Sen­sa­tions to savour

Fab­u­lous food ex­pe­ri­ences, from tem­ple meals to heav­enly ice cream

The Weekend Australian - Travel - - Destination Japan -


STARWOODST Ho­tels & Re­sorts will open its first Luxury Col­lec­tion ho­tel in Ja­pan in May; th the Ky­oto prop­erty, Suiran, will sit within the her­itage-listed Ten­ryuji tem­ple es­tate and of­fer 39 gue­strooms. Star­wood has 15 ho­tels in Ja­pan across the Sher­a­ton, Westin and St Regis bra brand­ings. More: star­wood­ho­ GREEN TEA AND TATAMI: The pa­per shoji screen slides open and a young monk, bal­anc­ing a stack of four red­lac­quered trays, kicks off his shoes and steps into our room. My hus­band and I are stay­ing in a Bud­dhist tem­ple in a monas­tic retreat southeast of Osaka. Set in a forested, high­land val­ley, Koy­asan was es­tab­lished in 819 far from the dis­trac­tions of the world, but then the world came to Koy­asan as monks and pil­grims flocked to the area. Fiftytwo of the town’s 117 tem­ples still of­fer lodg­ings, known as shukubo, to vis­i­tors.

Our ac­com­mo­da­tion is a spa­cious, tatami-mat­ted space sparsely fur­nished with a low ta­ble and piles of cush­ions; later, our bed­ding will be laid out on the floor. The monk sets the trays, which have lit­tle legs, on the floor and care­fully ar­ranges the nu­mer­ous plates and bowls for our evening meal, each hold­ing a dif­fer­ent type of food. Bud­dhist veg­e­tar­ian cui­sine, or Sho­jin-ry­ori, is based on five flavours, five colours and five cooking meth­ods. In ad­di­tion to rice and green tea, we have miso soup, tem­pura veg­eta­bles, pickles and fruit. Served in richly lac­quered bowls is a lo­cal spe­cialty, goma-dofu, a tofu made from white sesame seeds, roasted and ground and mixed with kudzu starch, a type of ar­row­root. An­other lo­cal spe­cialty, named for the town, is freeze-dried tofu, koya-dofu. This style is be­lieved to owe its ori­gins to a happy ac­ci­dent when some tofu frozen by ex­treme win­ter con­di­tions proved to be not only long-last­ing but de­li­cious when re­hy­drated. More:; tb-ku­­ing/list.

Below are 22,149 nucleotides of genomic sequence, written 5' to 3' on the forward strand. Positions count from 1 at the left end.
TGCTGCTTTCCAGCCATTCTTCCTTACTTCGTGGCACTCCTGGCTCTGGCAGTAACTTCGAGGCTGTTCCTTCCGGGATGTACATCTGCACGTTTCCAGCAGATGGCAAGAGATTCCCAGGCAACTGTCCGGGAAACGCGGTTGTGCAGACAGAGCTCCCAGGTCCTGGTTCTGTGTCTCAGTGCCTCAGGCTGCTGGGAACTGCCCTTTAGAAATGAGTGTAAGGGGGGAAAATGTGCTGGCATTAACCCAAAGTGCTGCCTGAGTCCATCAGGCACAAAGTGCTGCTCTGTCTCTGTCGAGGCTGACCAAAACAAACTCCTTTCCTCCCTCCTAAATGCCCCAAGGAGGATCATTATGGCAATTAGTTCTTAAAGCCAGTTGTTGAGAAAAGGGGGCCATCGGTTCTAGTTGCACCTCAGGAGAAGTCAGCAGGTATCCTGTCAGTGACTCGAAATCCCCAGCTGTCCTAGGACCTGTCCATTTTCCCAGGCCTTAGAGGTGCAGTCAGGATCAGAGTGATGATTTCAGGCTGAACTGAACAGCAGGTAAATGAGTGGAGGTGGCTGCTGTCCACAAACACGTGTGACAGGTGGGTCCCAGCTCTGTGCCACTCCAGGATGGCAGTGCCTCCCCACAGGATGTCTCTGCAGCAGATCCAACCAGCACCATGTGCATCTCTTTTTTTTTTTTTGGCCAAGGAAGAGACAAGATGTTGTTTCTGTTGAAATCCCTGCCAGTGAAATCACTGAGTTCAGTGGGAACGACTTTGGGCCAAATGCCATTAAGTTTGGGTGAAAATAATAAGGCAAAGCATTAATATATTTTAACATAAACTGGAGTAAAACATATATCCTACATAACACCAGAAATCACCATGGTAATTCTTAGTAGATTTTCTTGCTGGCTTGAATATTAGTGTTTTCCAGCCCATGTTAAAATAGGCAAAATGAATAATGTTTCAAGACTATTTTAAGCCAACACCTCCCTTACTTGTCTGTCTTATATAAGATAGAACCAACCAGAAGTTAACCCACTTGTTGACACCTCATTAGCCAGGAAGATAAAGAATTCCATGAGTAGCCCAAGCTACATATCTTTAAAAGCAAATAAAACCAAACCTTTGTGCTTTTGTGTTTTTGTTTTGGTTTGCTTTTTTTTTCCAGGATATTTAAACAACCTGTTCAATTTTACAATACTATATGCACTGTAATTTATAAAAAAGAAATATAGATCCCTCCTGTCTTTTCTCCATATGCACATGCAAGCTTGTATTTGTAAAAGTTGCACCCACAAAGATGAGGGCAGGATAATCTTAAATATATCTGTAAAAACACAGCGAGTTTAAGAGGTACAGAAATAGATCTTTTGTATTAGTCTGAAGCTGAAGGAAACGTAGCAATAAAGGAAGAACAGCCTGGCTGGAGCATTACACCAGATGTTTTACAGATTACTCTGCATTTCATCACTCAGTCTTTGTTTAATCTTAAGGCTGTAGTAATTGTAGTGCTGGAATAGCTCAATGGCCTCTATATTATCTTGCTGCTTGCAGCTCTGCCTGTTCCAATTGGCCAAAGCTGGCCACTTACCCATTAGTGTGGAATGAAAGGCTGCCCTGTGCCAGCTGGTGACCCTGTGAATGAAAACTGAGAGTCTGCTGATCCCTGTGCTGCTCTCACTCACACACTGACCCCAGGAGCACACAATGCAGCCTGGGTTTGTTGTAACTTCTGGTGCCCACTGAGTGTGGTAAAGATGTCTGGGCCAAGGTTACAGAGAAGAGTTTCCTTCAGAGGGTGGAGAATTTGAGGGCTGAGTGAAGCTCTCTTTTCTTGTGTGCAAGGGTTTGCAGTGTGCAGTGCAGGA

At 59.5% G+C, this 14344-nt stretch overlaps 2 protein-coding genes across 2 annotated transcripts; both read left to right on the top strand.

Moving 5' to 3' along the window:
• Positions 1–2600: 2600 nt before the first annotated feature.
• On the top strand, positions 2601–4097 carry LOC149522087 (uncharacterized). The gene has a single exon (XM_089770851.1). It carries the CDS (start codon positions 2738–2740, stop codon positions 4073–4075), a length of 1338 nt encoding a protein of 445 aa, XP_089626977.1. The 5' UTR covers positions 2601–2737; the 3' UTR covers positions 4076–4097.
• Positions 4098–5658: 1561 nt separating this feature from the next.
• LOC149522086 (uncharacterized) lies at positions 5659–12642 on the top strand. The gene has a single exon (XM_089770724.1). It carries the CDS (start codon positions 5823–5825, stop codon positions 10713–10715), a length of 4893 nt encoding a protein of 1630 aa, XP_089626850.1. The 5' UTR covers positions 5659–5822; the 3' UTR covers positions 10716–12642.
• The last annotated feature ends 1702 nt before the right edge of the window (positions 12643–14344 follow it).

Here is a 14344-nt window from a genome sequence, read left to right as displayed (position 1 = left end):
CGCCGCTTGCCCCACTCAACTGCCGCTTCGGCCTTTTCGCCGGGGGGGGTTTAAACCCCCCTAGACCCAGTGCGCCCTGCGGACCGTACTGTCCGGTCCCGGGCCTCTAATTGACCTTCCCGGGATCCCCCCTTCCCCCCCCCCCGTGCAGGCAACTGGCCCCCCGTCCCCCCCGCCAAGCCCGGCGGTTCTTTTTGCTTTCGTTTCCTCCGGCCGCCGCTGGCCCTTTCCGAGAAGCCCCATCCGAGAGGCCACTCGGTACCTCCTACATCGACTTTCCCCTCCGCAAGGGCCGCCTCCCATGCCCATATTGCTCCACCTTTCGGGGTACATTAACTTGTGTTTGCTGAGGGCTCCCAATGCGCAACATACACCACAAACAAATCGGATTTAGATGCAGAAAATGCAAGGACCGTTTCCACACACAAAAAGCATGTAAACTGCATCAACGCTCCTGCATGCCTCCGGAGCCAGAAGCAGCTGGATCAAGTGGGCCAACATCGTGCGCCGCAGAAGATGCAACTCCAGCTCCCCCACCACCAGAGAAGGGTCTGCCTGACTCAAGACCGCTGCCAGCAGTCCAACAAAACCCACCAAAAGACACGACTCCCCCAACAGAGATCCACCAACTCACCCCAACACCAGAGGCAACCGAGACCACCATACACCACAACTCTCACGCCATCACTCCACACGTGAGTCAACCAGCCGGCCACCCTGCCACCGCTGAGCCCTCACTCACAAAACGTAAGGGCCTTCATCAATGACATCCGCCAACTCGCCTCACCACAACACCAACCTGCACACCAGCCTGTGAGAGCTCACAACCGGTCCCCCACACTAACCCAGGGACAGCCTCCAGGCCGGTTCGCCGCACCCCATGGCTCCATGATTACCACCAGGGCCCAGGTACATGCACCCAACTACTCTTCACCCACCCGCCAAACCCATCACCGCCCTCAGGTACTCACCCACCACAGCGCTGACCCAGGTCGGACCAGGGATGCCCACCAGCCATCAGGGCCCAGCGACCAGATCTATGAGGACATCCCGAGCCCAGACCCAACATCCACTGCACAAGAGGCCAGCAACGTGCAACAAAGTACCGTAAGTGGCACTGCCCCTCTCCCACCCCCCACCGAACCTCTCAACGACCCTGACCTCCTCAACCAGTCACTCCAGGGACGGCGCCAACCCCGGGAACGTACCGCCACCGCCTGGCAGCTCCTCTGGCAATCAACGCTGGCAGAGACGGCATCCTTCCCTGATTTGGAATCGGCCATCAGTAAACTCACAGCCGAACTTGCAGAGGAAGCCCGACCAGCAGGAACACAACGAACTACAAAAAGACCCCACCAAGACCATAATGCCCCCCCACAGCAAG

HEAV­ENLY CONES: Even the tourist lit­er­a­ture for the port of Otaru, on the west coast of Hokkaido, shows merry vis­i­tors hold­ing ice cream cones — big, swirled af­fairs rem­i­nis­cent of Mr Whippy’s finest. But for­get any no­tion of an­o­dyne flavours such as vanilla. In­stead, think car­ni­val colours, and tastes as won­drous as laven­der, musk melon and golden ap­ple and as perky as soda wa­ter.

Ja­pan’s north­ern­most is­land, Hokkaido, is a rev­e­la­tion of rich­ness. Springy green pas­tures are dot­ted with dairy cows; cold, clear wa­ters yield hauls of fine seafood, from sea urchins to snow crabs; the or­chards of the south are thick with stone fruit trees. The ice cream is made from farm-fresh milk, with no ar­ti­fi­cial ad­di­tives and min­i­mal sugar, and the best, my guide Narita-san tells me, is from Ya­manaka Dairy Farm near Otaru, which has a shop in town sell­ing just three ba­sic flavours in­clud­ing de­li­cious matcha, made from pow­dered green tea.